The trick is defining what that means. I am a little concerned that some people are facing serious penalties for behaviour onboard an aircraft, when that same behaviour on a city bus probably wouldn't raise any eyebrows.


User currently offlineHAWK21M From India, joined Jan 2001, 31573 posts, RR: 57
Reply 2, posted (5 years 2 months 20 hours ago) and read 3198 times:



Quoting Avt007 (Reply 1):
The trick is defining what that means. I am a little concerned that some people are facing serious penalties for behaviour onboard an aircraft, when that same behaviour on a city bus probably wouldn't raise any eyebrows.

Considering An Aircraft normally is a pressurized shell at altitude,a prank/violation would be considered more serious than another vehicle at other locations.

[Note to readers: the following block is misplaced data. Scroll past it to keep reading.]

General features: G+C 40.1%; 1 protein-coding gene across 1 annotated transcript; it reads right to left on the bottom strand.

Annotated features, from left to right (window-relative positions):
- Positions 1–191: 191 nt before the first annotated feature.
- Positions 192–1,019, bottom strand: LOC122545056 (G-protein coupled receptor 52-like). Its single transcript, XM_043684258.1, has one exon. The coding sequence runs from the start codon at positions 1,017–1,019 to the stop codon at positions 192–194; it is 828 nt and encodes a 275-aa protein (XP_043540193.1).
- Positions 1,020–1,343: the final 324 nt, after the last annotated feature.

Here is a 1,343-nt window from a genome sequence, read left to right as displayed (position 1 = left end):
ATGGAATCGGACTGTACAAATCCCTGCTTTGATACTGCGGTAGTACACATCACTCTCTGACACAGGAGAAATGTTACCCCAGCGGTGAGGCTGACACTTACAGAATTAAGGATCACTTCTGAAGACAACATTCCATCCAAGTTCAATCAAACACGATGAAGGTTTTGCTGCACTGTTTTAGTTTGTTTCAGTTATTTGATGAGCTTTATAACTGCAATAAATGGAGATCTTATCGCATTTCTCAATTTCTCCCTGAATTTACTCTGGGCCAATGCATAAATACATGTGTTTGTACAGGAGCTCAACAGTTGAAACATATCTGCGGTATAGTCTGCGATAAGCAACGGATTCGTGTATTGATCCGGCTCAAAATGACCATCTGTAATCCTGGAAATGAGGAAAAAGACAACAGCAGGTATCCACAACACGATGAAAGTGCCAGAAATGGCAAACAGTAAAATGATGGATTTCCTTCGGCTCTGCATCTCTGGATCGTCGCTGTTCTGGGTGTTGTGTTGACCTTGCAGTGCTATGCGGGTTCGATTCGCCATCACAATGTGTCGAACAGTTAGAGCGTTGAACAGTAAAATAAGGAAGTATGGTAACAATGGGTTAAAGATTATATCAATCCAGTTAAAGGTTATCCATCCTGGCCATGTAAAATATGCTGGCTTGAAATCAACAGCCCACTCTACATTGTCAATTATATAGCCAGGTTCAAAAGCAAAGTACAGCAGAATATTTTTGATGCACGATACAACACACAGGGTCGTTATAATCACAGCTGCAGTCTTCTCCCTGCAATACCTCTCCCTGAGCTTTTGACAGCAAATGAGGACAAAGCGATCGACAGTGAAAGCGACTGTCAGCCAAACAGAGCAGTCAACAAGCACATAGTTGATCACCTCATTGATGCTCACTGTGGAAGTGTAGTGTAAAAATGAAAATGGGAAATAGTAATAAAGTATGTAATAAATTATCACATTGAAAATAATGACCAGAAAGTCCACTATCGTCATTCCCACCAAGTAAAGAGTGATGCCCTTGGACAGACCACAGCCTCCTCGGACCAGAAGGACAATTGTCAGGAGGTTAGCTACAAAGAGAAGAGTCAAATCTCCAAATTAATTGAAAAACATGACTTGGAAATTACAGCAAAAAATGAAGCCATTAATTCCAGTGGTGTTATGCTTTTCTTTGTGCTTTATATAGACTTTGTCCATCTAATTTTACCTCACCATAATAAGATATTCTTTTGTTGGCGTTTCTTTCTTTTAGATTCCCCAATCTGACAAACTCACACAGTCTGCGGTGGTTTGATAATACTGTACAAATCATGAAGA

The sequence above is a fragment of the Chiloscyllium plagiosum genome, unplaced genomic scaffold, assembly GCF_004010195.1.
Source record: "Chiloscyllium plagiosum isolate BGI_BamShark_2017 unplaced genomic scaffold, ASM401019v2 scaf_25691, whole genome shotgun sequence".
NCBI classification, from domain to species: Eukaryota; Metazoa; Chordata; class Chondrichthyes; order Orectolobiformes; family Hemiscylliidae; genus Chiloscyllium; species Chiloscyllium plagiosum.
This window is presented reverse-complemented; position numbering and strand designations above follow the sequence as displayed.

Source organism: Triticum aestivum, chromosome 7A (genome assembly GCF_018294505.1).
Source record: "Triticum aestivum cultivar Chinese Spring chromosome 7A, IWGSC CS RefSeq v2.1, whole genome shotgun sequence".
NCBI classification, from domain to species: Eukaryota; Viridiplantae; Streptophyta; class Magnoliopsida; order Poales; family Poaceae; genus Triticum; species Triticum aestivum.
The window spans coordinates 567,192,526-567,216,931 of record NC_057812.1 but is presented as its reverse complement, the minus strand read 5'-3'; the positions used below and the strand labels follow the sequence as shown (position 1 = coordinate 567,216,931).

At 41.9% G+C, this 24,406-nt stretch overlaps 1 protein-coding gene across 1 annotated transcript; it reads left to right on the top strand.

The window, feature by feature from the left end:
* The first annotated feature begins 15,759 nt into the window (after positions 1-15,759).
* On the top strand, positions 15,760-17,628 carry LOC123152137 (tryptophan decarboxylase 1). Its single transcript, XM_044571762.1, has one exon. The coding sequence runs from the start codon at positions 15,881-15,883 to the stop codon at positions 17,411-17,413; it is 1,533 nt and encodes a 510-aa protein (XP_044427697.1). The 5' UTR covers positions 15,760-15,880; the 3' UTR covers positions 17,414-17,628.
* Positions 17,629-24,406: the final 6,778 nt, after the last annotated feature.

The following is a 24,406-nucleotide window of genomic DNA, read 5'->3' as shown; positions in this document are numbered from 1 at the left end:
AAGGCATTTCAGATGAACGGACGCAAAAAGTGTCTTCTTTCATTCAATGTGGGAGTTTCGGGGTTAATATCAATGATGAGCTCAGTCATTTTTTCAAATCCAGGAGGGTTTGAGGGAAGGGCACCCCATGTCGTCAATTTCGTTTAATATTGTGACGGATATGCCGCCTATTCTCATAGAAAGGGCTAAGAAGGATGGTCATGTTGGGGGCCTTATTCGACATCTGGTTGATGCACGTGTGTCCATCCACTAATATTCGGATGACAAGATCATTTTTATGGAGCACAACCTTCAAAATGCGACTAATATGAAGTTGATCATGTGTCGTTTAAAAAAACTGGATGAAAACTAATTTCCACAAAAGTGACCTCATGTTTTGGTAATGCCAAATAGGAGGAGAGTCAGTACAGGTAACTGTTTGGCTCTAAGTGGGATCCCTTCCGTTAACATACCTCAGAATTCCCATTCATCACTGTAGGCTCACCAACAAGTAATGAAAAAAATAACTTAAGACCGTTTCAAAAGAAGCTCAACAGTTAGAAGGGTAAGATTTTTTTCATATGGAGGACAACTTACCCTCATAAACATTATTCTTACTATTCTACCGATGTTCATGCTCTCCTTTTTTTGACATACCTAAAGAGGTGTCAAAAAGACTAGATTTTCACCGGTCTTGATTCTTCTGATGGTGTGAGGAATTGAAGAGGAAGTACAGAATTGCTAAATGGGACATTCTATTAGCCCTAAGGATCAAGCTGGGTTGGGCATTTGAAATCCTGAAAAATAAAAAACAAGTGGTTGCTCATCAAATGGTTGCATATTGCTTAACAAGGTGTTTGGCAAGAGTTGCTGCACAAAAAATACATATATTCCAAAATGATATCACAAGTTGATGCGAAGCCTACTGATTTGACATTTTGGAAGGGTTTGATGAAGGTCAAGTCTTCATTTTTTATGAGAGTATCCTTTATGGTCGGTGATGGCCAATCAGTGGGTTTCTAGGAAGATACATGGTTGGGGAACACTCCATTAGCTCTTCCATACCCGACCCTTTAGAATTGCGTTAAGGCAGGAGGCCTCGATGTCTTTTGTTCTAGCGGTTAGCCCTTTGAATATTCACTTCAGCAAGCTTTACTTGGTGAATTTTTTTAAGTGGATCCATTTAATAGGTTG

regds
MEL.



Think of the brighter side!
User currently offlineWing From Turkey, joined Oct 2000, 1555 posts, RR: 24
Reply 3, posted (5 years 2 months 19 hours ago) and read 3186 times:



Quoting Avt007 (Reply 1):
The trick is defining what that means

Its more like trying to enter the flight deck or trying to open the cabin doors or attacking the guy sitting next to you.



Widen your world
User currently offlineAvt007 From Canada, joined Jul 2000, 2132 posts, RR: 5
Reply 4, posted (5 years 2 months 2 hours ago) and read 3102 times:

I don't have specifics, but my impression is that people often want to automatically throw the book at a guy because he got drunk and yelled at the Fa who wouldn't serve him anymore.

User currently offlineWildcatYXU From Canada, joined May 2006, 2551 posts, RR: 5